Declaration Signer James Wilson’s Signed Copy of, 1774 Maryland Guide, the First Original American Legal Work, Earliest on Law of Wills
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An important association copy of a rare book with many first claims: this is the only edition of the first original American legal work, and the earliest book published in America on the law of wills. It also contains the only engraving from a colonial Maryland press, by Thomas Sparrow, the only engraver south of the Mason-Dixon Line before 1775. [JAMES WILSON].
Signed Book. Vallette, Elie. The Deputy Commissary’s Guide within the Province of Maryland
. Annapolis: Ann Catherine Green and Son, 1774. Octavo. Engraved title & table by Thomas Sparrow. Signed twice by Wilson at head of title & on front free endpaper recto. Both signatures ruled through in ink by subsequent owners, other owner’s signatures on endpaper. A little blue & red crayon underlining & scrawl at head of title.
James Wilson (1742-1798) was born in Scotland and educated at the University of Edinburgh and the University of Glasgow, imbibing the principles of the Scottish Enlightenment. Unable to graduate due to his father’s death, Wilson immigrated to America, and became a tutor at the College of Philadelphia, and assistant to Pennsylvania lawyer John Dickinson. For many years, Wilson practiced law in Reading and Carlisle, and became a powerful force in Pennsylvania politics. In 1774, he published “Considerations on the Nature and Extent of the Legislative Authority of the British Parliament,” an influential revolutionary pamphlet. Wilson was twice elected to the Continental Congress, and served concurrently as a brigadier general in the state militia. Like other Pennsylvanians in Congress, including his mentor, Dickinson, Wilson was pressured by his constituents to forestall declaring independence. Wilson himself eventually changed his mind, voting for and signing the Declaration. As a delegate to the Constitutional Convention, Wilson sat on the Committee of Detail, which produced the first draft. He proposed the Three-Fifths Compromise, and was, next to James Madison, the most active participant in the Convention. Wilson was a major proponent for ratification in his Pennsylvania, which became the second state to approve the new constitution in 1787. President Washington named him as one of the six original justices of the Supreme Court.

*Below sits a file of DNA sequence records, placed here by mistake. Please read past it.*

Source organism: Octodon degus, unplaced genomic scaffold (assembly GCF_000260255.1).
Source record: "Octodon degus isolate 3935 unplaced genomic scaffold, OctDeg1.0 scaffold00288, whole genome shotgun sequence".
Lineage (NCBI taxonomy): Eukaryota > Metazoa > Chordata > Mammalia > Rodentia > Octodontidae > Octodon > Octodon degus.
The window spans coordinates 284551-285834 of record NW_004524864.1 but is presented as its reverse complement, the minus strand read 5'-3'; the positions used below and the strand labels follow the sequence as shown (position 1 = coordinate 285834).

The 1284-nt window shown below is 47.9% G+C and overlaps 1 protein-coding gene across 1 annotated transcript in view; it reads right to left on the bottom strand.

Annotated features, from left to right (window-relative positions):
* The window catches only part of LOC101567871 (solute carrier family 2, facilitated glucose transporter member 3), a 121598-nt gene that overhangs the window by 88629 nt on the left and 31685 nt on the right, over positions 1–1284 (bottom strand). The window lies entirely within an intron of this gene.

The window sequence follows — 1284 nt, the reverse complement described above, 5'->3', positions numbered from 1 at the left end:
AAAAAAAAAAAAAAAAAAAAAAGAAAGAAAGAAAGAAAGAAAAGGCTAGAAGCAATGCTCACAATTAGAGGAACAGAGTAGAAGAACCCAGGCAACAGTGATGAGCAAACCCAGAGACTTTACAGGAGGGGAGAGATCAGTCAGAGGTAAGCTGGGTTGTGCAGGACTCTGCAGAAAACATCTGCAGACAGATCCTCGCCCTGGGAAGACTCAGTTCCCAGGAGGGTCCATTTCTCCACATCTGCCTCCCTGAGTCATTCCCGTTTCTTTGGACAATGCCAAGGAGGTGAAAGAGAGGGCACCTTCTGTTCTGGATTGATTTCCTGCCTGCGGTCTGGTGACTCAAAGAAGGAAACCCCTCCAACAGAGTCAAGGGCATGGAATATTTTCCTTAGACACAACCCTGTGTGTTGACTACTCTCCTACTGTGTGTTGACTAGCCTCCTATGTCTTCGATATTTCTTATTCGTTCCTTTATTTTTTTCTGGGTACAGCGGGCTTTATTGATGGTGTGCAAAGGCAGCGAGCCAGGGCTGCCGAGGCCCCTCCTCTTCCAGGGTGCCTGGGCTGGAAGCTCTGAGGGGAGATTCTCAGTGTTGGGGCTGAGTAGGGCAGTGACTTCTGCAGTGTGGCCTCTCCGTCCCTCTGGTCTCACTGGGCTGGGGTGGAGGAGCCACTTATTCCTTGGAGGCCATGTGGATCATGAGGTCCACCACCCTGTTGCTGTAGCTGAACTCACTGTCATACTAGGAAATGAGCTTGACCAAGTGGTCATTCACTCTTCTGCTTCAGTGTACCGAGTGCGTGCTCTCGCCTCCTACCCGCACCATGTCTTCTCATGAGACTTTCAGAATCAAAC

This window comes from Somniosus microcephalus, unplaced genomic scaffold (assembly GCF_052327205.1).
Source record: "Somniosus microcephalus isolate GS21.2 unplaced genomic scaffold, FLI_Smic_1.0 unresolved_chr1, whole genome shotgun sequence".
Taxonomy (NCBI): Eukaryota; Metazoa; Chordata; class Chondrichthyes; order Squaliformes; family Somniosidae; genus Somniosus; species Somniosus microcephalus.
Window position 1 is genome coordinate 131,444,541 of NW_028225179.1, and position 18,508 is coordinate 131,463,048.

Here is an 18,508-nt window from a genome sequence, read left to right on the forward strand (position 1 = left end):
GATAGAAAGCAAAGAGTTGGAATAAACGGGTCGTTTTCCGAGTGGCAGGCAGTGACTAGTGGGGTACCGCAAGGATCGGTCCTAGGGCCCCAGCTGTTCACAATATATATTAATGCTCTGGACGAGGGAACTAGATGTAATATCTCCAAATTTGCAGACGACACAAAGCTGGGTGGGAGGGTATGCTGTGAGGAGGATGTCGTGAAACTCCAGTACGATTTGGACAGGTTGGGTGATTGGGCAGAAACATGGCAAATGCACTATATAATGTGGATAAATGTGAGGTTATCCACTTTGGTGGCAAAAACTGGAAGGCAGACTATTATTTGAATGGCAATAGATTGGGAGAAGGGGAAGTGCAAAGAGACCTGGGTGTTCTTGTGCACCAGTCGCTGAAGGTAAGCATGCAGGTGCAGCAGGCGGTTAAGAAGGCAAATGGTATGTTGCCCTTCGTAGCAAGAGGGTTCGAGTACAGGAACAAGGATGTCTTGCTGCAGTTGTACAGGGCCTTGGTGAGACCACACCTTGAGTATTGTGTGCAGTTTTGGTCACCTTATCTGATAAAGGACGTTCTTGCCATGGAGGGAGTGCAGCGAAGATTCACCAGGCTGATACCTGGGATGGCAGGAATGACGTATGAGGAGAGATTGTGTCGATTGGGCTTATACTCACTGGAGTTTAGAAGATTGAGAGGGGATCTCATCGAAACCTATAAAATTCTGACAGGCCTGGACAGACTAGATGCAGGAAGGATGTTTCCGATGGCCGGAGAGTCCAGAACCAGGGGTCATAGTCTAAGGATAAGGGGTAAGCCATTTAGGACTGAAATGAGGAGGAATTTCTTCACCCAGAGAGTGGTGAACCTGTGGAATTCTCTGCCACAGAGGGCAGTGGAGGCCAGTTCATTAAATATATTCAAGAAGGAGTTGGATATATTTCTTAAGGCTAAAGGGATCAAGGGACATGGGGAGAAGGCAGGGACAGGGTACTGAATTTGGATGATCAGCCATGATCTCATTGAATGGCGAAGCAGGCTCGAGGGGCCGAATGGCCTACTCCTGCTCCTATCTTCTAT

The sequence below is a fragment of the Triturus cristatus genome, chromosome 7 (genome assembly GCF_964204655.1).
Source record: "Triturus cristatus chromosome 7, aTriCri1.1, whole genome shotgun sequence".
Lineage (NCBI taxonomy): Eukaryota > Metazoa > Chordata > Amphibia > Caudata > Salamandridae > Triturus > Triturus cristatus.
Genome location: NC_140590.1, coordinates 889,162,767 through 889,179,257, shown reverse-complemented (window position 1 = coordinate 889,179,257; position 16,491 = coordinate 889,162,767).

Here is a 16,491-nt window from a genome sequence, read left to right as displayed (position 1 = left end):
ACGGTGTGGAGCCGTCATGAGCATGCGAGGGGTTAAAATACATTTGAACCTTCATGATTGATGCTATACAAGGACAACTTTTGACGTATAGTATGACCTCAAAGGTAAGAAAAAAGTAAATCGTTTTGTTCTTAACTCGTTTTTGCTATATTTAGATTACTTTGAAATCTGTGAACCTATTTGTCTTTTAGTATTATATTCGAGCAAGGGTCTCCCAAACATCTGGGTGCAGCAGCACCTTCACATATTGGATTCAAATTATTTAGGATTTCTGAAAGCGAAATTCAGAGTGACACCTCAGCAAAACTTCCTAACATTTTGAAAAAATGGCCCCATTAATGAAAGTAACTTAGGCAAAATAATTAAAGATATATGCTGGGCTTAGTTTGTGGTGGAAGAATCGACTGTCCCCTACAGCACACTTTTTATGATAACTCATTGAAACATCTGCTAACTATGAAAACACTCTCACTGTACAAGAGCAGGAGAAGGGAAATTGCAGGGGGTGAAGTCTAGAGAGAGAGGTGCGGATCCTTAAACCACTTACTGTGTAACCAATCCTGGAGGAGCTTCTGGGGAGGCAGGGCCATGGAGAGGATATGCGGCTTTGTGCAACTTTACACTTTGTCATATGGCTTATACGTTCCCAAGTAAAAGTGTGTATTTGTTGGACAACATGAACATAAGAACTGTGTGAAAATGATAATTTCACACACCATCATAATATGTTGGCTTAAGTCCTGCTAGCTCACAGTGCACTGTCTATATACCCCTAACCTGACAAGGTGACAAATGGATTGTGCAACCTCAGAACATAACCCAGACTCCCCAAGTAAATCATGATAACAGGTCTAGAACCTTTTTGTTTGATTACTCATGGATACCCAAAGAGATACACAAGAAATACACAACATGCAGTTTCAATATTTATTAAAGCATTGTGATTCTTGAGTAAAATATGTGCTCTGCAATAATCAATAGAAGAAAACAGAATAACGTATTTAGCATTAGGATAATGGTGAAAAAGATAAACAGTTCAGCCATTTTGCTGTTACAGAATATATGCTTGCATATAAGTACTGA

Original sheep, gilt-ruled spine, later red morocco spine label. Some dampstaining primarily extending from bottom gutter & bottom fore-edge corners.
Evans 13742; Worth, Maryland 338; Worth, Colonial Printer 290; Cohen, Early American Law 4632.